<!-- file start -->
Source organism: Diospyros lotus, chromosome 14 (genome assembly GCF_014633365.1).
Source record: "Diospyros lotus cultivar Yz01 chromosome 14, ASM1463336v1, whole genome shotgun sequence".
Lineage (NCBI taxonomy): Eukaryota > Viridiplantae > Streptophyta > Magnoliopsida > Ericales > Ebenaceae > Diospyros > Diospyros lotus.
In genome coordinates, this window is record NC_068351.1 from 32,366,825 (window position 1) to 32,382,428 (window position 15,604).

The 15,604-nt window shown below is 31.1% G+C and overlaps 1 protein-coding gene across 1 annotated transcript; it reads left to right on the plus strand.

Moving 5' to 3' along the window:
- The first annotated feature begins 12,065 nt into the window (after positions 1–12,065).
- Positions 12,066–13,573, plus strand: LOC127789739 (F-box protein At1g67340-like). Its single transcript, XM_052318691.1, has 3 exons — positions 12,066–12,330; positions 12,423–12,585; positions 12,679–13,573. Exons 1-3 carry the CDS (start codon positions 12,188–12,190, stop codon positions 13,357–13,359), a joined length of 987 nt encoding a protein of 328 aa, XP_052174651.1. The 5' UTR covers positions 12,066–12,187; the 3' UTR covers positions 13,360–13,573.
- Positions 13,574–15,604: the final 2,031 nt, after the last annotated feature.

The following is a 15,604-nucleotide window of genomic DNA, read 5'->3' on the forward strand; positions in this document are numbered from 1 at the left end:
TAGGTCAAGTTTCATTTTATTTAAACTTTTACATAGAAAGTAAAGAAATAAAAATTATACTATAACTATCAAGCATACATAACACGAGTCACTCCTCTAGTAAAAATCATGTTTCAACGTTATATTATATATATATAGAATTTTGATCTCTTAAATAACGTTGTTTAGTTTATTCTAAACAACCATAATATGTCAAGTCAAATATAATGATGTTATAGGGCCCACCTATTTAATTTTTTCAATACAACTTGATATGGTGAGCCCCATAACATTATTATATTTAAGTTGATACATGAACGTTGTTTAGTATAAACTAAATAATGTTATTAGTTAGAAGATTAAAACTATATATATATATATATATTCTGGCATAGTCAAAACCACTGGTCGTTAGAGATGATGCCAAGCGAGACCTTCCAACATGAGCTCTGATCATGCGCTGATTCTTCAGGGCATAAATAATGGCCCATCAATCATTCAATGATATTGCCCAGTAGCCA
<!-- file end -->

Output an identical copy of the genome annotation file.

Source organism: Diospyros lotus, chromosome 14 (genome assembly GCF_014633365.1).
Source record: "Diospyros lotus cultivar Yz01 chromosome 14, ASM1463336v1, whole genome shotgun sequence".
Lineage (NCBI taxonomy): Eukaryota > Viridiplantae > Streptophyta > Magnoliopsida > Ericales > Ebenaceae > Diospyros > Diospyros lotus.
In genome coordinates, this window is record NC_068351.1 from 32,366,825 (window position 1) to 32,382,428 (window position 15,604).

The 15,604-nt window shown below is 31.1% G+C and overlaps 1 protein-coding gene across 1 annotated transcript; it reads left to right on the plus strand.

Moving 5' to 3' along the window:
- The first annotated feature begins 12,065 nt into the window (after positions 1–12,065).
- Positions 12,066–13,573, plus strand: LOC127789739 (F-box protein At1g67340-like). Its single transcript, XM_052318691.1, has 3 exons — positions 12,066–12,330; positions 12,423–12,585; positions 12,679–13,573. Exons 1-3 carry the CDS (start codon positions 12,188–12,190, stop codon positions 13,357–13,359), a joined length of 987 nt encoding a protein of 328 aa, XP_052174651.1. The 5' UTR covers positions 12,066–12,187; the 3' UTR covers positions 13,360–13,573.
- Positions 13,574–15,604: the final 2,031 nt, after the last annotated feature.

The following is a 15,604-nucleotide window of genomic DNA, read 5'->3' on the forward strand; positions in this document are numbered from 1 at the left end:
TAGGTCAAGTTTCATTTTATTTAAACTTTTACATAGAAAGTAAAGAAATAAAAATTATACTATAACTATCAAGCATACATAACACGAGTCACTCCTCTAGTAAAAATCATGTTTCAACGTTATATTATATATATATAGAATTTTGATCTCTTAAATAACGTTGTTTAGTTTATTCTAAACAACCATAATATGTCAAGTCAAATATAATGATGTTATAGGGCCCACCTATTTAATTTTTTCAATACAACTTGATATGGTGAGCCCCATAACATTATTATATTTAAGTTGATACATGAACGTTGTTTAGTATAAACTAAATAATGTTATTAGTTAGAAGATTAAAACTATATATATATATATATATTCTGGCATAGTCAAAACCACTGGTCGTTAGAGATGATGCCAAGCGAGACCTTCCAACATGAGCTCTGATCATGCGCTGATTCTTCAGGGCATAAATAATGGCCCATCAATCATTCAATGATATTGCCCAGTAGCCA